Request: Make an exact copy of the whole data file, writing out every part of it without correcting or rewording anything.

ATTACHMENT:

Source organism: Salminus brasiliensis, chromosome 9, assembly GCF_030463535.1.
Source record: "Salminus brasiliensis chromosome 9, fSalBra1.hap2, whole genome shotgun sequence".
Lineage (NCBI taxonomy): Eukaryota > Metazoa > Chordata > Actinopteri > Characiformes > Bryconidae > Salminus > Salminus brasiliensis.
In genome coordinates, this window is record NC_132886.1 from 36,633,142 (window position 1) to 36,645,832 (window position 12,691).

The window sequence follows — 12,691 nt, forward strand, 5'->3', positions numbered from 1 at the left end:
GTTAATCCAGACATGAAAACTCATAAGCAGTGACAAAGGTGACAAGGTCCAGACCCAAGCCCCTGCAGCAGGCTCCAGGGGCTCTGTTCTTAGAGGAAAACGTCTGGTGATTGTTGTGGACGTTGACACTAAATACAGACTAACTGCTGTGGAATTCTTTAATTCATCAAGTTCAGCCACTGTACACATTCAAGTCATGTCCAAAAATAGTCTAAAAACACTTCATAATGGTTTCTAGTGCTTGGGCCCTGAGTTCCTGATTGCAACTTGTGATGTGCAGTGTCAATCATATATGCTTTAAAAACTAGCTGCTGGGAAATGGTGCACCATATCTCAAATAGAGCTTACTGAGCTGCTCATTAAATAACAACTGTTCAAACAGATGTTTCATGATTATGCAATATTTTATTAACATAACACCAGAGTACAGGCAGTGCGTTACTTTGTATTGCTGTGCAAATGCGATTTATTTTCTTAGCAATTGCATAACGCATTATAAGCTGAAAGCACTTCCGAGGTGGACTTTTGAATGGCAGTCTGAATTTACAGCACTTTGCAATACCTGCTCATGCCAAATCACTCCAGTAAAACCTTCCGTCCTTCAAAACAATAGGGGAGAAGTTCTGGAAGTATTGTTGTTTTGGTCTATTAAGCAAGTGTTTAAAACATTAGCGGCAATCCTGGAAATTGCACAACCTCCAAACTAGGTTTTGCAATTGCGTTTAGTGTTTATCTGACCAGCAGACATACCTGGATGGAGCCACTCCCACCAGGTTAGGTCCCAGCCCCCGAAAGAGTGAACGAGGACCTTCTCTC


Source organism: Salminus brasiliensis, chromosome 9, assembly GCF_030463535.1.
Source record: "Salminus brasiliensis chromosome 9, fSalBra1.hap2, whole genome shotgun sequence".
Lineage (NCBI taxonomy): Eukaryota > Metazoa > Chordata > Actinopteri > Characiformes > Bryconidae > Salminus > Salminus brasiliensis.
In genome coordinates, this window is record NC_132886.1 from 36,633,142 (window position 1) to 36,645,832 (window position 12,691).

The window sequence follows — 12,691 nt, forward strand, 5'->3', positions numbered from 1 at the left end:
GTTAATCCAGACATGAAAACTCATAAGCAGTGACAAAGGTGACAAGGTCCAGACCCAAGCCCCTGCAGCAGGCTCCAGGGGCTCTGTTCTTAGAGGAAAACGTCTGGTGATTGTTGTGGACGTTGACACTAAATACAGACTAACTGCTGTGGAATTCTTTAATTCATCAAGTTCAGCCACTGTACACATTCAAGTCATGTCCAAAAATAGTCTAAAAACACTTCATAATGGTTTCTAGTGCTTGGGCCCTGAGTTCCTGATTGCAACTTGTGATGTGCAGTGTCAATCATATATGCTTTAAAAACTAGCTGCTGGGAAATGGTGCACCATATCTCAAATAGAGCTTACTGAGCTGCTCATTAAATAACAACTGTTCAAACAGATGTTTCATGATTATGCAATATTTTATTAACATAACACCAGAGTACAGGCAGTGCGTTACTTTGTATTGCTGTGCAAATGCGATTTATTTTCTTAGCAATTGCATAACGCATTATAAGCTGAAAGCACTTCCGAGGTGGACTTTTGAATGGCAGTCTGAATTTACAGCACTTTGCAATACCTGCTCATGCCAAATCACTCCAGTAAAACCTTCCGTCCTTCAAAACAATAGGGGAGAAGTTCTGGAAGTATTGTTGTTTTGGTCTATTAAGCAAGTGTTTAAAACATTAGCGGCAATCCTGGAAATTGCACAACCTCCAAACTAGGTTTTGCAATTGCGTTTAGTGTTTATCTGACCAGCAGACATACCTGGATGGAGCCACTCCCACCAGGTTAGGTCCCAGCCCCCGAAAGAGTGAACGAGGACCTTCTCTC